It is understandable for a divorcing spouse to feel sad about the prospect of having to sell their house when they get divorced. To many, the loss of a family home can feel like one more loss in a string of personal losses that accompany the end of a marriage. There may be many reasons why selling a home is a common thing for couples when they split. 

Bankrate explains that couples need to think about not just their homes but also their mortgages when deciding whether to allow one person to keep a home or to sell the home in the divorce process. If one spouse ends up keeping the property and the original joint mortgage with both spouses’ names listed remains active, the bank will still view both parties as responsible for the debt, regardless of what is stipulated in the divorce agreement.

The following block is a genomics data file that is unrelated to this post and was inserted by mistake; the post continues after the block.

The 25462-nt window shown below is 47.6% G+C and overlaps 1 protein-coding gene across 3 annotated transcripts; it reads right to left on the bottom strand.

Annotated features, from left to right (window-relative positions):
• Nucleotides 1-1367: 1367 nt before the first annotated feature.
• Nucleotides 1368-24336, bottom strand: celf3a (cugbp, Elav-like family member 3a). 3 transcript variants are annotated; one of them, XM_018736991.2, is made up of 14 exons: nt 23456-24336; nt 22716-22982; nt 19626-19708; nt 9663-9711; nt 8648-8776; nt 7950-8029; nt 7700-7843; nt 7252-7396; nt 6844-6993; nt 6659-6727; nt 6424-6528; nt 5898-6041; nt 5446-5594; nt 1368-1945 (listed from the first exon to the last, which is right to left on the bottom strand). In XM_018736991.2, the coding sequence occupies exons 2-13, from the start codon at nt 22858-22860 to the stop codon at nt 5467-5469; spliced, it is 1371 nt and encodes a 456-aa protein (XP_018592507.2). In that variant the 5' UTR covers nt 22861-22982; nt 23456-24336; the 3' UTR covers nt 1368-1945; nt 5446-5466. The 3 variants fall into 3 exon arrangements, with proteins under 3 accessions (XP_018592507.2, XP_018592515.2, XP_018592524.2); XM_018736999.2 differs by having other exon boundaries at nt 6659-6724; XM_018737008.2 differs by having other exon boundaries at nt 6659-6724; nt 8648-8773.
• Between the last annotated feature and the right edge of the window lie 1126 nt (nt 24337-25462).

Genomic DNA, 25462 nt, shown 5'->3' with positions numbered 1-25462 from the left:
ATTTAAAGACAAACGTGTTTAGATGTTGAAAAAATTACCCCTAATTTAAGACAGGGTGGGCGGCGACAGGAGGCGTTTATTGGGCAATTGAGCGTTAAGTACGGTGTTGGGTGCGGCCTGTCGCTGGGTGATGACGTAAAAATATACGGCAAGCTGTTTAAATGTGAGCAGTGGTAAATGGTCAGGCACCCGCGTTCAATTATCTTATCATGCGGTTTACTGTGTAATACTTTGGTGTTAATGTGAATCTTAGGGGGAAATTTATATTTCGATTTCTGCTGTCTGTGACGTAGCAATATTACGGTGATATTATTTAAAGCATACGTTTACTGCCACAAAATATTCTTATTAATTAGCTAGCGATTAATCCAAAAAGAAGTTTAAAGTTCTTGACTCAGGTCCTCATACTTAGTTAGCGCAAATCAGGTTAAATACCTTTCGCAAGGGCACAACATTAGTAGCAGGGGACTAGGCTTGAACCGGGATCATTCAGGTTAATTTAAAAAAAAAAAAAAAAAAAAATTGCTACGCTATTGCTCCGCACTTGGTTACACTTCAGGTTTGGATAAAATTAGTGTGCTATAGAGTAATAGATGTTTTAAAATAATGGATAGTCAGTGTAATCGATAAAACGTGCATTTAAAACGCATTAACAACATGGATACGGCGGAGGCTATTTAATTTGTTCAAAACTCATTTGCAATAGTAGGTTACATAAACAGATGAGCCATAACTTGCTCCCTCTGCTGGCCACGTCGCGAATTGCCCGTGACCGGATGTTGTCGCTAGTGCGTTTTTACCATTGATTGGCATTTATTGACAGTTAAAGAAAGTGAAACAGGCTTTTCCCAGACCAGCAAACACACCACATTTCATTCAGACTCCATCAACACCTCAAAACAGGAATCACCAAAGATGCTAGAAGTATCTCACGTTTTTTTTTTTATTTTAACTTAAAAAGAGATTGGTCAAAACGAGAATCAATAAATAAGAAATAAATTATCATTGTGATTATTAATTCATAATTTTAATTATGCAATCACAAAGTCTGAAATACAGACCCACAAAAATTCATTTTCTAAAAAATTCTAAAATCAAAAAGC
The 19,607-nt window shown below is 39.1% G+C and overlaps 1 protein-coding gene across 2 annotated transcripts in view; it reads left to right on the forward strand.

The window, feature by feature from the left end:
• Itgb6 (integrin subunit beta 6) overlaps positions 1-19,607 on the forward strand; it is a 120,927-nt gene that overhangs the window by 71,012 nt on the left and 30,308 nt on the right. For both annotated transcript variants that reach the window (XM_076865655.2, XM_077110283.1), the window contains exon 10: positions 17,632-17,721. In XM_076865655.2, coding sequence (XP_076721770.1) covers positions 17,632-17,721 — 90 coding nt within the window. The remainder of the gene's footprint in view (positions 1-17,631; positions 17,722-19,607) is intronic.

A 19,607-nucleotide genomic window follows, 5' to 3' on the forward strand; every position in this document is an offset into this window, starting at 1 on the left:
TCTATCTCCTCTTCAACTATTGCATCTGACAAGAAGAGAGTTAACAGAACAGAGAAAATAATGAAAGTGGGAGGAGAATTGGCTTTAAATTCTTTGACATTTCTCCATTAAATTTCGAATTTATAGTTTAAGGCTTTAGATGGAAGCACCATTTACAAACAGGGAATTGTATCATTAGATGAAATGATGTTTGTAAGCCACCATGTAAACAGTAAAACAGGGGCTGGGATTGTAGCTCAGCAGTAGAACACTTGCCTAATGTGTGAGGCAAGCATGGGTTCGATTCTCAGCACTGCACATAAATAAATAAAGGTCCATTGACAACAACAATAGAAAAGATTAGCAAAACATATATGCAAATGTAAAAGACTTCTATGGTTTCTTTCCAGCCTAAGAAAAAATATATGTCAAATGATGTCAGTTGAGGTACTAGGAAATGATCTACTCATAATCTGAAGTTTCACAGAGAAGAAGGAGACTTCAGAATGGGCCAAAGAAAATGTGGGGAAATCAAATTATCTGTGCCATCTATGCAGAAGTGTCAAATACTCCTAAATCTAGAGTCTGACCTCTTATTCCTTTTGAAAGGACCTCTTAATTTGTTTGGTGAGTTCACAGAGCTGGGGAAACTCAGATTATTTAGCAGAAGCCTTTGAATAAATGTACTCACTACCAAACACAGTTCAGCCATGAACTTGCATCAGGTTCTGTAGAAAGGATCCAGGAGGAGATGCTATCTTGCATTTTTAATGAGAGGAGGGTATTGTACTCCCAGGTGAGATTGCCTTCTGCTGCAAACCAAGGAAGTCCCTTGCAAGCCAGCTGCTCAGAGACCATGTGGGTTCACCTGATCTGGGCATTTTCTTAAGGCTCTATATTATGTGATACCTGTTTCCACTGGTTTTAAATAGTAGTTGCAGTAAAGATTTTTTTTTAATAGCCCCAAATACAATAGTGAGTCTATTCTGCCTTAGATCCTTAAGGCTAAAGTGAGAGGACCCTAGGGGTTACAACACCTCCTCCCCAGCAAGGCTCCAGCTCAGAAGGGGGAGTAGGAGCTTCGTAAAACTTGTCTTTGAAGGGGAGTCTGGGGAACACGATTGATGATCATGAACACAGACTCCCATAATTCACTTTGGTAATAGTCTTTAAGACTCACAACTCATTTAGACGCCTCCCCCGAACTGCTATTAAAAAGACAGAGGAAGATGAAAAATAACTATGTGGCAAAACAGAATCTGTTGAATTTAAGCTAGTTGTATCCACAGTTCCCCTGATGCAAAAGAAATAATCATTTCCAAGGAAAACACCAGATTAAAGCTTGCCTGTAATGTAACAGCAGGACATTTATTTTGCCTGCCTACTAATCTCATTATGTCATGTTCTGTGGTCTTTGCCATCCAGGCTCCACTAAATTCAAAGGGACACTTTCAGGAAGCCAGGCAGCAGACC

The problem with allowing a joint mortgage to stay in place exposes the person who agrees to leaves the home to credit problems and collection efforts if the spouse who kept the home fails to keep up with payments. This can happen even if the title was transferred to the remaining spouse. Any late payments, missed payments, foreclosure actions and more may be reported by the lender to credit bureaus on both parties’ records. 

If you would like to learn more about what you need to know before making any final decisions or agreements on your home and finances when getting divorced, please feel free to visit the mortgage, home ownership and divorce page of our Texas divorce and family law website.